It has been freezing here, in a technical sense. Yes, yes, I know it's probably been colder wherever you happen to be sitting, but for Atlanta, it has been unseasonably cold. That's why I was thankful to have this french onion soup ready for me in my freezer.
Everyone needs an emergency recipe like this in their back pocket. It comes from a great cookbook I got for Christmas, Eugenia Bone's Well-Preserved. She shows country folk and city folk alike how to can (aka put up or preserve) fruits, vegetables, or meats in small quantities, AND THEN shows you what to do with them when you open them up later, other than just eating them out of the jar. The greatest part of the book is that, for a great many of the recipes, you don't need any special equipment. This french onion soup is one of those beauties. All you need is a large pot and some freezer bags/containers.
As with each of the recipes in the book, this recipe is made in two stages. You start first by making Stewed Onions with Marjoram, to be divided into 2-pint portions and stored in your freezer. Whenever you're craving something warm and seriously delicious, you just grab a pack out of your freezer and reheat it with some chicken stock. Voila!
Over medium-low, heat 6 tablespoons in your largest pot (I learned this the hard way - you'll need plenty of room for the onions). In the meantime, thinly slice 24 medium yellow onions. If you have a food processor, this is a moment where your slicer disk can really shine. It will save you a lot of time and tears. Add the onions to the pot and let them hang out for 30 minutes or so, stirring every few minutes. [If you're concerned after adding the onions that there won't be room for any other ingredients, don't worry - their volume will decrease significantly.] Next, add two quarts of low-sodium beef stock and 3 tablespoons of dried marjoram. I recommend low-sodium because it gives you a little more control over the saltiness of your food. It's much easier to add a little bit more than to take any out. Let this all hang out on the stove for an hour and fifteen minutes. The onions will be soft and stewy.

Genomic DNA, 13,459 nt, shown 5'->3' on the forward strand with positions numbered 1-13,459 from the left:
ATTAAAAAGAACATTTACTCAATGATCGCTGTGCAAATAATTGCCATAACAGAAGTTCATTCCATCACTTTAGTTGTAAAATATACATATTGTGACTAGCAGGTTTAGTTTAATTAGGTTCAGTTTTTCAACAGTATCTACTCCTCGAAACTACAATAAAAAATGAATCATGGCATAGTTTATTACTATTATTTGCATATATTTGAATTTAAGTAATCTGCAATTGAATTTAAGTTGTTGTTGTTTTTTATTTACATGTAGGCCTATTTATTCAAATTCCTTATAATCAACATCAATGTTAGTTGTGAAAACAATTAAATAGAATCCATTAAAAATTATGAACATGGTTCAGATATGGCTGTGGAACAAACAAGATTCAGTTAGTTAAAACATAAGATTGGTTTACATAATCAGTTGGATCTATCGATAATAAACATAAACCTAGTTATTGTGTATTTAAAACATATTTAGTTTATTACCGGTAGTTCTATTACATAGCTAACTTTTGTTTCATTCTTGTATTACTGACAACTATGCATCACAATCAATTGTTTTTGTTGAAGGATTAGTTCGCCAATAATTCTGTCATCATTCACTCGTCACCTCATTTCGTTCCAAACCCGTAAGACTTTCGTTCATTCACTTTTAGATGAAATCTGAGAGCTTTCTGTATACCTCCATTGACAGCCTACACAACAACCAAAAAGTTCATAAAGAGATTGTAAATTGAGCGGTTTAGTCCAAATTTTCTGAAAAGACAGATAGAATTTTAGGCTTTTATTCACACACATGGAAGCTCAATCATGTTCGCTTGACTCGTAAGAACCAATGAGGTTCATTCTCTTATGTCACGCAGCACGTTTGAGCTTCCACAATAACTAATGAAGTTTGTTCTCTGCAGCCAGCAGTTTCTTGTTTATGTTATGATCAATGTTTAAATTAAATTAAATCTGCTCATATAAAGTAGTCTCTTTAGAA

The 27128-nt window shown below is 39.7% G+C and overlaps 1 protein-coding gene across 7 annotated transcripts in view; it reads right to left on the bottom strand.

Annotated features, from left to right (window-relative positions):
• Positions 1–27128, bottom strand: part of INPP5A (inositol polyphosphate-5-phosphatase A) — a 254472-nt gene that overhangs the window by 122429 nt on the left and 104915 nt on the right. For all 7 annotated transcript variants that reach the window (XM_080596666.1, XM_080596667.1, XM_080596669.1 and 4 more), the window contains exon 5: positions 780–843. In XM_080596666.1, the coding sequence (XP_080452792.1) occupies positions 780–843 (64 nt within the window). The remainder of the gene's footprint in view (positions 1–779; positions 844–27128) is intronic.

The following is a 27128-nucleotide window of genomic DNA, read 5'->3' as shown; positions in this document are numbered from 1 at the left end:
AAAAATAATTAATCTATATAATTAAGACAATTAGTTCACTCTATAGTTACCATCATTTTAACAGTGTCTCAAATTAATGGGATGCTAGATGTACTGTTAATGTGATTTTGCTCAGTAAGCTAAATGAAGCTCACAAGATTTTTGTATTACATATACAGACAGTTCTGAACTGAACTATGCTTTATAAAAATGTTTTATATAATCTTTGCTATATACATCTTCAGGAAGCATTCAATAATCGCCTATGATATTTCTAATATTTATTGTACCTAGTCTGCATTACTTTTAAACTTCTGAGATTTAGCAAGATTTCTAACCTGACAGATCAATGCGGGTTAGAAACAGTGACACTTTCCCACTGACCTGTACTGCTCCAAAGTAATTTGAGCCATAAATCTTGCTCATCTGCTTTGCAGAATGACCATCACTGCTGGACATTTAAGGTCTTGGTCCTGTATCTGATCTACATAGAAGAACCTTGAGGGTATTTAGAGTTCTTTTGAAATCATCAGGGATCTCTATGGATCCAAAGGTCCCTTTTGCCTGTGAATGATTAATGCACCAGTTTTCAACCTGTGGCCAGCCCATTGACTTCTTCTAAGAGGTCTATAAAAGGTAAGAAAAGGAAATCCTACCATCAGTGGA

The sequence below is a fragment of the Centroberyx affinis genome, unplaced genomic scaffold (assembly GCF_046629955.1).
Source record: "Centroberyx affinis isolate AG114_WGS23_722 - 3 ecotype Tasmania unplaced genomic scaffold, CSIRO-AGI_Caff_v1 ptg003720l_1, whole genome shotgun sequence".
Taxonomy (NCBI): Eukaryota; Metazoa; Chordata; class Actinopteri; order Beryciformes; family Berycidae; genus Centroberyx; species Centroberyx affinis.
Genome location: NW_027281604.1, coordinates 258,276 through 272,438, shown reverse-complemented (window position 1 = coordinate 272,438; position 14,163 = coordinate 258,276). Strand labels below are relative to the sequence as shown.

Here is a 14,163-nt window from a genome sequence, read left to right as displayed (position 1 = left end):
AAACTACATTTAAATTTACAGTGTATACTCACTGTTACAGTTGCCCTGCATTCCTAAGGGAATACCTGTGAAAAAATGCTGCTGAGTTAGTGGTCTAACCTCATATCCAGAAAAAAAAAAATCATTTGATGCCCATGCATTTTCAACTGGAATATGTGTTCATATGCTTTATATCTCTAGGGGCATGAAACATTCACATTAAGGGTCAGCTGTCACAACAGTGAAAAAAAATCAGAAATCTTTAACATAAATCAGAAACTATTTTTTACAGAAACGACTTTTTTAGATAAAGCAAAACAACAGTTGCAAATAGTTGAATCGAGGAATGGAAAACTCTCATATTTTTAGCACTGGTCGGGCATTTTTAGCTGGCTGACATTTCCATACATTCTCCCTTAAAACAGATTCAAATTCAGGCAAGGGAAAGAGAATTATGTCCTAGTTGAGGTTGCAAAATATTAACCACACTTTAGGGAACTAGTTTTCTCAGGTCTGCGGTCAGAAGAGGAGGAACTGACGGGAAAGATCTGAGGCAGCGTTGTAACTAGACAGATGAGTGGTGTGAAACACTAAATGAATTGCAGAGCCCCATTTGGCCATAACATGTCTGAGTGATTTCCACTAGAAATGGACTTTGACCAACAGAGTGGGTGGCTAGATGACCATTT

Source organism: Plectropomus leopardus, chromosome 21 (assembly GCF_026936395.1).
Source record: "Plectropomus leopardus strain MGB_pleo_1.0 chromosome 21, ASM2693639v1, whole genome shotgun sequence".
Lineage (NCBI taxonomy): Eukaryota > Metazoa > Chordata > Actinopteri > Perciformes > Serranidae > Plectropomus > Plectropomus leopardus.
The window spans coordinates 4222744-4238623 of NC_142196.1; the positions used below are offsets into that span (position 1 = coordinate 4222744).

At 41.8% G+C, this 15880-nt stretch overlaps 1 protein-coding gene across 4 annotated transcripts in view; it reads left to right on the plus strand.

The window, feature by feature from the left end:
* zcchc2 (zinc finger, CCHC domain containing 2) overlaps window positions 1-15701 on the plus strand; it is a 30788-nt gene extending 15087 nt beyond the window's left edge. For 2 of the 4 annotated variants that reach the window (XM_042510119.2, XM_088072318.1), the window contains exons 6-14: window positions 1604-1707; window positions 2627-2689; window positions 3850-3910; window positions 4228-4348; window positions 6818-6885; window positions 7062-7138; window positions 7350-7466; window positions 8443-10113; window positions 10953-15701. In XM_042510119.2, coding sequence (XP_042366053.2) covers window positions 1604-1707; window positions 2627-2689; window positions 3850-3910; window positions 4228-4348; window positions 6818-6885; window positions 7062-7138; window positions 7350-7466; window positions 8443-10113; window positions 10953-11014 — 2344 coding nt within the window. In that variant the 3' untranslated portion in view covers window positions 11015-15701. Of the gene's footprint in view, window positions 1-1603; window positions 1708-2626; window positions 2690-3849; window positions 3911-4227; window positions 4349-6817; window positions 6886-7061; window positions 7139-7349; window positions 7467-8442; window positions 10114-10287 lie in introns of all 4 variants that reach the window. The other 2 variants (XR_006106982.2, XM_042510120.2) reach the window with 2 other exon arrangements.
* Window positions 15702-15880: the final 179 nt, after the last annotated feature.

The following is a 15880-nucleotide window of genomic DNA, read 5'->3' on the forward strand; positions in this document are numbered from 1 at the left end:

When the mixture has cooled, I used tongs to transfer the onions to 6 freezer-safe plastic bags, then ladled in the broth. End of STAGE ONE.
STAGE TWO: When you're ready to enjoy the soup, grab a bag from the freezer. Defrosting it overnight would probably be best, but I just cut the bag open and reheated it over a low flame with a quart of chicken stock. When I could see steam start to rise from the surface of the soup, I ladled it into two ramekins, topped it with some thick-sliced bread, and sprinkled it with shredded parmesan cheese. After 5-10 minutes in a 400F oven, the bread had soaked up some of the soup and the cheese had formed a delicious golden-brown crust. I'm happy to report that STAGE TWO took all of fifteen minutes to prepare, maybe less. One portion from the freezer comfortably feeds two. Enjoy!